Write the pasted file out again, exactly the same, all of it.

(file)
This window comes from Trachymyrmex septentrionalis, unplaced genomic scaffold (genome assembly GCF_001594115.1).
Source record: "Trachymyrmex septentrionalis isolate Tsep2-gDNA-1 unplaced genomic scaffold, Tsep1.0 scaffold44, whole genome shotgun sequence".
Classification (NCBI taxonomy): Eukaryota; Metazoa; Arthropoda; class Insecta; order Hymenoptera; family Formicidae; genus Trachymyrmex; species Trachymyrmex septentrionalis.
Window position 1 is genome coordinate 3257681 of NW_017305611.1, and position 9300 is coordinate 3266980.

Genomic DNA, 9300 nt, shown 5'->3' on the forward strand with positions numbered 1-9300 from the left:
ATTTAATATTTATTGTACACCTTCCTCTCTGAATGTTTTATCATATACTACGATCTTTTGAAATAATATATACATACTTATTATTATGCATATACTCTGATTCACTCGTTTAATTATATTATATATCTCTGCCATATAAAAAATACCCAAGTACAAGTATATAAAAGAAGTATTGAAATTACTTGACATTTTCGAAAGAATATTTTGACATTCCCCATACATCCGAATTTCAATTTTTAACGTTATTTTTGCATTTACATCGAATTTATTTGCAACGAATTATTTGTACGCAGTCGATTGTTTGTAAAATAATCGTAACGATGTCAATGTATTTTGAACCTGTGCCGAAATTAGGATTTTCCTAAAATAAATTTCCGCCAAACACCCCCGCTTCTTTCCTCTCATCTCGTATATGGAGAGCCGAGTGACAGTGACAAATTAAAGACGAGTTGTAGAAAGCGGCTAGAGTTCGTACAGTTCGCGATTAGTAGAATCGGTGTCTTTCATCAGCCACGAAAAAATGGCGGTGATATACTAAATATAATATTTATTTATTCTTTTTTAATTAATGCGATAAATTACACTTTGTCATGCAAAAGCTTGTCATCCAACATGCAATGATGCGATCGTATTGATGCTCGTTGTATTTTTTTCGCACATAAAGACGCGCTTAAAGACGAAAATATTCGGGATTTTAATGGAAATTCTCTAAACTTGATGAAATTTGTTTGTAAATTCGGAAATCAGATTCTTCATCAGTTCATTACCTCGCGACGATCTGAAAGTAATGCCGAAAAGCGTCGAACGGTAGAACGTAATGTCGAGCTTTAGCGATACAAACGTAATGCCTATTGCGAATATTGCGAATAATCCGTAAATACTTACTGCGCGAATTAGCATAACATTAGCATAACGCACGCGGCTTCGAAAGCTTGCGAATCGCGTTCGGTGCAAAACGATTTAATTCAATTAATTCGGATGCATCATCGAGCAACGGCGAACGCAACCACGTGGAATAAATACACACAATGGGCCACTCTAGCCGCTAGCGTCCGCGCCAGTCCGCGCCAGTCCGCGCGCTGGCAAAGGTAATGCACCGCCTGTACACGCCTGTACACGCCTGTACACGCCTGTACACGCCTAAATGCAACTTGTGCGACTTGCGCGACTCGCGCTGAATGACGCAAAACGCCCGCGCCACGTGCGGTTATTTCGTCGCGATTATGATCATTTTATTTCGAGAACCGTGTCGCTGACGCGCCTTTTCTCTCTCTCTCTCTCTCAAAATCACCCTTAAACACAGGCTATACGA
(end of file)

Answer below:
This window comes from Trachymyrmex septentrionalis, unplaced genomic scaffold (genome assembly GCF_001594115.1).
Source record: "Trachymyrmex septentrionalis isolate Tsep2-gDNA-1 unplaced genomic scaffold, Tsep1.0 scaffold44, whole genome shotgun sequence".
Classification (NCBI taxonomy): Eukaryota; Metazoa; Arthropoda; class Insecta; order Hymenoptera; family Formicidae; genus Trachymyrmex; species Trachymyrmex septentrionalis.
Window position 1 is genome coordinate 3257681 of NW_017305611.1, and position 9300 is coordinate 3266980.

Genomic DNA, 9300 nt, shown 5'->3' on the forward strand with positions numbered 1-9300 from the left:
ATTTAATATTTATTGTACACCTTCCTCTCTGAATGTTTTATCATATACTACGATCTTTTGAAATAATATATACATACTTATTATTATGCATATACTCTGATTCACTCGTTTAATTATATTATATATCTCTGCCATATAAAAAATACCCAAGTACAAGTATATAAAAGAAGTATTGAAATTACTTGACATTTTCGAAAGAATATTTTGACATTCCCCATACATCCGAATTTCAATTTTTAACGTTATTTTTGCATTTACATCGAATTTATTTGCAACGAATTATTTGTACGCAGTCGATTGTTTGTAAAATAATCGTAACGATGTCAATGTATTTTGAACCTGTGCCGAAATTAGGATTTTCCTAAAATAAATTTCCGCCAAACACCCCCGCTTCTTTCCTCTCATCTCGTATATGGAGAGCCGAGTGACAGTGACAAATTAAAGACGAGTTGTAGAAAGCGGCTAGAGTTCGTACAGTTCGCGATTAGTAGAATCGGTGTCTTTCATCAGCCACGAAAAAATGGCGGTGATATACTAAATATAATATTTATTTATTCTTTTTTAATTAATGCGATAAATTACACTTTGTCATGCAAAAGCTTGTCATCCAACATGCAATGATGCGATCGTATTGATGCTCGTTGTATTTTTTTCGCACATAAAGACGCGCTTAAAGACGAAAATATTCGGGATTTTAATGGAAATTCTCTAAACTTGATGAAATTTGTTTGTAAATTCGGAAATCAGATTCTTCATCAGTTCATTACCTCGCGACGATCTGAAAGTAATGCCGAAAAGCGTCGAACGGTAGAACGTAATGTCGAGCTTTAGCGATACAAACGTAATGCCTATTGCGAATATTGCGAATAATCCGTAAATACTTACTGCGCGAATTAGCATAACATTAGCATAACGCACGCGGCTTCGAAAGCTTGCGAATCGCGTTCGGTGCAAAACGATTTAATTCAATTAATTCGGATGCATCATCGAGCAACGGCGAACGCAACCACGTGGAATAAATACACACAATGGGCCACTCTAGCCGCTAGCGTCCGCGCCAGTCCGCGCCAGTCCGCGCGCTGGCAAAGGTAATGCACCGCCTGTACACGCCTGTACACGCCTGTACACGCCTGTACACGCCTAAATGCAACTTGTGCGACTTGCGCGACTCGCGCTGAATGACGCAAAACGCCCGCGCCACGTGCGGTTATTTCGTCGCGATTATGATCATTTTATTTCGAGAACCGTGTCGCTGACGCGCCTTTTCTCTCTCTCTCTCTCTCAAAATCACCCTTAAACACAGGCTATACGA